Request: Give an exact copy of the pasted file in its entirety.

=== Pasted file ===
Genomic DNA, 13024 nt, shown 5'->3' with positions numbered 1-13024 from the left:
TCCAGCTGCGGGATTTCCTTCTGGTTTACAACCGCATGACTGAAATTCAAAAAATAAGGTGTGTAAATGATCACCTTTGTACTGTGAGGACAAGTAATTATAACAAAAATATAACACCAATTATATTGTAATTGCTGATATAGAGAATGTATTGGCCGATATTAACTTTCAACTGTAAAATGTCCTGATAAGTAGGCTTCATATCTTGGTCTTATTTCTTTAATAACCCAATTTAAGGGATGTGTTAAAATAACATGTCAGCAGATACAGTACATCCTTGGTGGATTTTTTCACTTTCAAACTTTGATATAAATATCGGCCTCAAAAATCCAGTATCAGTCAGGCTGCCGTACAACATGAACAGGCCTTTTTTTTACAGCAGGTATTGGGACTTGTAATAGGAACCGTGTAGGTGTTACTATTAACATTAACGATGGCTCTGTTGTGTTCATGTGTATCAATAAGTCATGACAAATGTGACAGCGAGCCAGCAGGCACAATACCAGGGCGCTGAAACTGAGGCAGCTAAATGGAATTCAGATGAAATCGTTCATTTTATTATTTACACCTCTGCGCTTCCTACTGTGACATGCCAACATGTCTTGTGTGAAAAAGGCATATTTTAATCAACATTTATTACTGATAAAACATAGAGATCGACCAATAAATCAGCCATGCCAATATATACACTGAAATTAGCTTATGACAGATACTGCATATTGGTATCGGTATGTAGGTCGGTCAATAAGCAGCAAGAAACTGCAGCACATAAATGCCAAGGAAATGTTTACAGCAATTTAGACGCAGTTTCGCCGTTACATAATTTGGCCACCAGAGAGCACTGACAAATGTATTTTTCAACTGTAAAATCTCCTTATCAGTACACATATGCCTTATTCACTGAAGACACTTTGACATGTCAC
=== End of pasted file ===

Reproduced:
Genomic DNA, 13024 nt, shown 5'->3' with positions numbered 1-13024 from the left:
TCCAGCTGCGGGATTTCCTTCTGGTTTACAACCGCATGACTGAAATTCAAAAAATAAGGTGTGTAAATGATCACCTTTGTACTGTGAGGACAAGTAATTATAACAAAAATATAACACCAATTATATTGTAATTGCTGATATAGAGAATGTATTGGCCGATATTAACTTTCAACTGTAAAATGTCCTGATAAGTAGGCTTCATATCTTGGTCTTATTTCTTTAATAACCCAATTTAAGGGATGTGTTAAAATAACATGTCAGCAGATACAGTACATCCTTGGTGGATTTTTTCACTTTCAAACTTTGATATAAATATCGGCCTCAAAAATCCAGTATCAGTCAGGCTGCCGTACAACATGAACAGGCCTTTTTTTTACAGCAGGTATTGGGACTTGTAATAGGAACCGTGTAGGTGTTACTATTAACATTAACGATGGCTCTGTTGTGTTCATGTGTATCAATAAGTCATGACAAATGTGACAGCGAGCCAGCAGGCACAATACCAGGGCGCTGAAACTGAGGCAGCTAAATGGAATTCAGATGAAATCGTTCATTTTATTATTTACACCTCTGCGCTTCCTACTGTGACATGCCAACATGTCTTGTGTGAAAAAGGCATATTTTAATCAACATTTATTACTGATAAAACATAGAGATCGACCAATAAATCAGCCATGCCAATATATACACTGAAATTAGCTTATGACAGATACTGCATATTGGTATCGGTATGTAGGTCGGTCAATAAGCAGCAAGAAACTGCAGCACATAAATGCCAAGGAAATGTTTACAGCAATTTAGACGCAGTTTCGCCGTTACATAATTTGGCCACCAGAGAGCACTGACAAATGTATTTTTCAACTGTAAAATCTCCTTATCAGTACACATATGCCTTATTCACTGAAGACACTTTGACATGTCAC